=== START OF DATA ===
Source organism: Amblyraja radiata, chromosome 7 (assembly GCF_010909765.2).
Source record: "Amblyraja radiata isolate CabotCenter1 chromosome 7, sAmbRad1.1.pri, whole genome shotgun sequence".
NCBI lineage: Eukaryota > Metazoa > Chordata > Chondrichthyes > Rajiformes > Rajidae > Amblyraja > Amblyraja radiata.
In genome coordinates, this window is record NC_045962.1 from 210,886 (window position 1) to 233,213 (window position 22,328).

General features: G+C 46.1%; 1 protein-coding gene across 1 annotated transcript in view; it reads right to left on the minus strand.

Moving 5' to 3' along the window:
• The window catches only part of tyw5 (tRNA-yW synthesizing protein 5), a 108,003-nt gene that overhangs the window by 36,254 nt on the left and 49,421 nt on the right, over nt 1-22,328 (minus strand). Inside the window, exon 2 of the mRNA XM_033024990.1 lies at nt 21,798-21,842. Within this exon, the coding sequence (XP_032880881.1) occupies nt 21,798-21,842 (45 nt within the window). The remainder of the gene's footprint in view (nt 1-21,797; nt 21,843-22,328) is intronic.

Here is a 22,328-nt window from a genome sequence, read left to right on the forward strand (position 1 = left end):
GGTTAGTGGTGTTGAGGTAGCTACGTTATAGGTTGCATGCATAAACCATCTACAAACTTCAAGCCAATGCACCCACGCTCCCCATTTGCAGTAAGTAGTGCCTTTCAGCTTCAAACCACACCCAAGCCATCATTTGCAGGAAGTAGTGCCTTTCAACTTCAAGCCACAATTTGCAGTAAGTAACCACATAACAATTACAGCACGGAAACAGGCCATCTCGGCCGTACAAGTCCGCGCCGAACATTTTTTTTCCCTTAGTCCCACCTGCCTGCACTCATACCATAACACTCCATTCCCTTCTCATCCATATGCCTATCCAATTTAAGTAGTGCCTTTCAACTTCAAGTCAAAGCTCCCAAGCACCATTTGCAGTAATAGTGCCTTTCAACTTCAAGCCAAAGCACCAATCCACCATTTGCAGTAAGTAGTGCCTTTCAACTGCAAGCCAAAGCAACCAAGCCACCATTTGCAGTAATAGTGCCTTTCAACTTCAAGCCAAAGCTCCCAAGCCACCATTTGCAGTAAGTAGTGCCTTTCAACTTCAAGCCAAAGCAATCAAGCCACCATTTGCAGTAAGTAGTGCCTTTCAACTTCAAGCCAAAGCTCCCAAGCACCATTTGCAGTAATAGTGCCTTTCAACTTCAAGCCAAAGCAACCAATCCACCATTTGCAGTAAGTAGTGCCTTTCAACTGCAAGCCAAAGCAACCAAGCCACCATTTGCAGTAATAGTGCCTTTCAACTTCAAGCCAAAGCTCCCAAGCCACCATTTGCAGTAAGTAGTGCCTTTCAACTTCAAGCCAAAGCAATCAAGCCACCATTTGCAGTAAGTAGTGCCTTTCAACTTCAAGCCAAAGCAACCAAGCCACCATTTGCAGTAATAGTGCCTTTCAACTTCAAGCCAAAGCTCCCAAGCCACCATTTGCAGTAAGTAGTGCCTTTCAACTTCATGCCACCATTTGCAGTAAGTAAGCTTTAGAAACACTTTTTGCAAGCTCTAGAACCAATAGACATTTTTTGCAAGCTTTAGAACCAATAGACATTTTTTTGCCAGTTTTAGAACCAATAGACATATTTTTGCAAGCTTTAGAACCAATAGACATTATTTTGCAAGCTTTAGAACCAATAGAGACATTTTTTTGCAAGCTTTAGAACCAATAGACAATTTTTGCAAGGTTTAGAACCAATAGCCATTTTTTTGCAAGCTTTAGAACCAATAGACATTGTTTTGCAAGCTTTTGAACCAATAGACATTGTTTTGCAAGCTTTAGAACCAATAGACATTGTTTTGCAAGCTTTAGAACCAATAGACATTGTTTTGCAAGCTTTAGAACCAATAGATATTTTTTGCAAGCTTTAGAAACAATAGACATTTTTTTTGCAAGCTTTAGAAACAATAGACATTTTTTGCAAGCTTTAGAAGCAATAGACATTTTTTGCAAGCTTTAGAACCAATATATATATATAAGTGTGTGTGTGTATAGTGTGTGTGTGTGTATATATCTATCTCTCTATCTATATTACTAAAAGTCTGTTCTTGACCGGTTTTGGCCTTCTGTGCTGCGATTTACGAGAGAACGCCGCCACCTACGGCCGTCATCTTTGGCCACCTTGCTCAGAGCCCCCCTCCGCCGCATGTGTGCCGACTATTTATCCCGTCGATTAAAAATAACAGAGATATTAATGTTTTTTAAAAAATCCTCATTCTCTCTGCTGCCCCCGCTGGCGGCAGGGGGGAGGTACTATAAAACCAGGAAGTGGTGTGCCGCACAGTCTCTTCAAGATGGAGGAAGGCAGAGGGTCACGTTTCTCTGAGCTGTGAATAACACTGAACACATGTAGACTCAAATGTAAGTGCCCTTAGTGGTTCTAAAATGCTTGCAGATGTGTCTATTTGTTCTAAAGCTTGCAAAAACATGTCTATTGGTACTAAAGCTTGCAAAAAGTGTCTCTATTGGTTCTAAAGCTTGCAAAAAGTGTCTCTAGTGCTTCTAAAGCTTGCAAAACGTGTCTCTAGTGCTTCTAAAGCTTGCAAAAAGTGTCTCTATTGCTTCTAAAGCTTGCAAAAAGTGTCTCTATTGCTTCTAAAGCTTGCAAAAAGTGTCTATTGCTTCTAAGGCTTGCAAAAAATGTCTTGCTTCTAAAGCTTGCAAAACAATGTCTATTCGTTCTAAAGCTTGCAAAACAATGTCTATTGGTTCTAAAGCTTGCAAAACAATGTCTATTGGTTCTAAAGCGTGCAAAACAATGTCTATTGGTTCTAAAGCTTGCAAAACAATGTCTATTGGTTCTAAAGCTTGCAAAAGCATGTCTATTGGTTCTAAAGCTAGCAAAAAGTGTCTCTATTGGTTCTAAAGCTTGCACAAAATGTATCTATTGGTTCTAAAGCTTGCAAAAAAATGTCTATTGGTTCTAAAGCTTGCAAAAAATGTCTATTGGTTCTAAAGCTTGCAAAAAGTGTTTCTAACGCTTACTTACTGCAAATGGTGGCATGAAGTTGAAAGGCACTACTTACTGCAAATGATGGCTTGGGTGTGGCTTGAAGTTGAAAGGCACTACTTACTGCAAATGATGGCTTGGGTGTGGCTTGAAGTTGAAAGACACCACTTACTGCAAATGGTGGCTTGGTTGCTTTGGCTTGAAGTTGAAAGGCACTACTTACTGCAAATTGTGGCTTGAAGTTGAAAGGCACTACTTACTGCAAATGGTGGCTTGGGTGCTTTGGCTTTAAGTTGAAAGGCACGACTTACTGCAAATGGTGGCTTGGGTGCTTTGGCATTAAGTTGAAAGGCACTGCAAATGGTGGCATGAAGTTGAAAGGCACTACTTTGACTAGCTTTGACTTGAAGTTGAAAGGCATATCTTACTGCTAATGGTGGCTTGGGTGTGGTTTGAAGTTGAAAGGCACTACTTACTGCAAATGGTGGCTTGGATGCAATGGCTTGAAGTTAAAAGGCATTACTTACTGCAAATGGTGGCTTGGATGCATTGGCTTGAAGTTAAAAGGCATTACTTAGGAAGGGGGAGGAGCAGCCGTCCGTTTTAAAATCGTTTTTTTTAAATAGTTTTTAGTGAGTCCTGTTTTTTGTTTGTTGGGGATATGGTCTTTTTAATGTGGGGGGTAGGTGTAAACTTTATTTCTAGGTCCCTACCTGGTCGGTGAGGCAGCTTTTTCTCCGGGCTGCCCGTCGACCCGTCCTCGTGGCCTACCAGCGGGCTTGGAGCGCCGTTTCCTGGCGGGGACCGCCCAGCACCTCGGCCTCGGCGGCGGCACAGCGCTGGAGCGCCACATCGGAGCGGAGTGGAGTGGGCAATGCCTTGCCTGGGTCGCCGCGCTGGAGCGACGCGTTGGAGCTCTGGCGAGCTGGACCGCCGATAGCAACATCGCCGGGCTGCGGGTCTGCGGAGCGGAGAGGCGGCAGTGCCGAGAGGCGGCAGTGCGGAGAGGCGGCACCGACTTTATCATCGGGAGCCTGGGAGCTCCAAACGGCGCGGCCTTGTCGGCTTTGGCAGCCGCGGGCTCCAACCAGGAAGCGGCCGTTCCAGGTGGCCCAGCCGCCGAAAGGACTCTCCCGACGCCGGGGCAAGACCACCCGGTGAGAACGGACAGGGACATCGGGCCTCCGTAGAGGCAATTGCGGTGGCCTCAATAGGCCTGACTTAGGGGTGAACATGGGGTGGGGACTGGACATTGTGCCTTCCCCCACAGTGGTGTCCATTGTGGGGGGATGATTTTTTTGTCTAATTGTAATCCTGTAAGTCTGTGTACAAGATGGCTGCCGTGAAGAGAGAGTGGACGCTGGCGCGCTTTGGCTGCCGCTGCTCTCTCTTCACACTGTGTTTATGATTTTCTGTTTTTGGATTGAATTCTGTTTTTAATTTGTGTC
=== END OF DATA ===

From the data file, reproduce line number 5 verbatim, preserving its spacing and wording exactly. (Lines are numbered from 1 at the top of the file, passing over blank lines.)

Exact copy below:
General features: G+C 46.1%; 1 protein-coding gene across 1 annotated transcript in view; it reads right to left on the minus strand.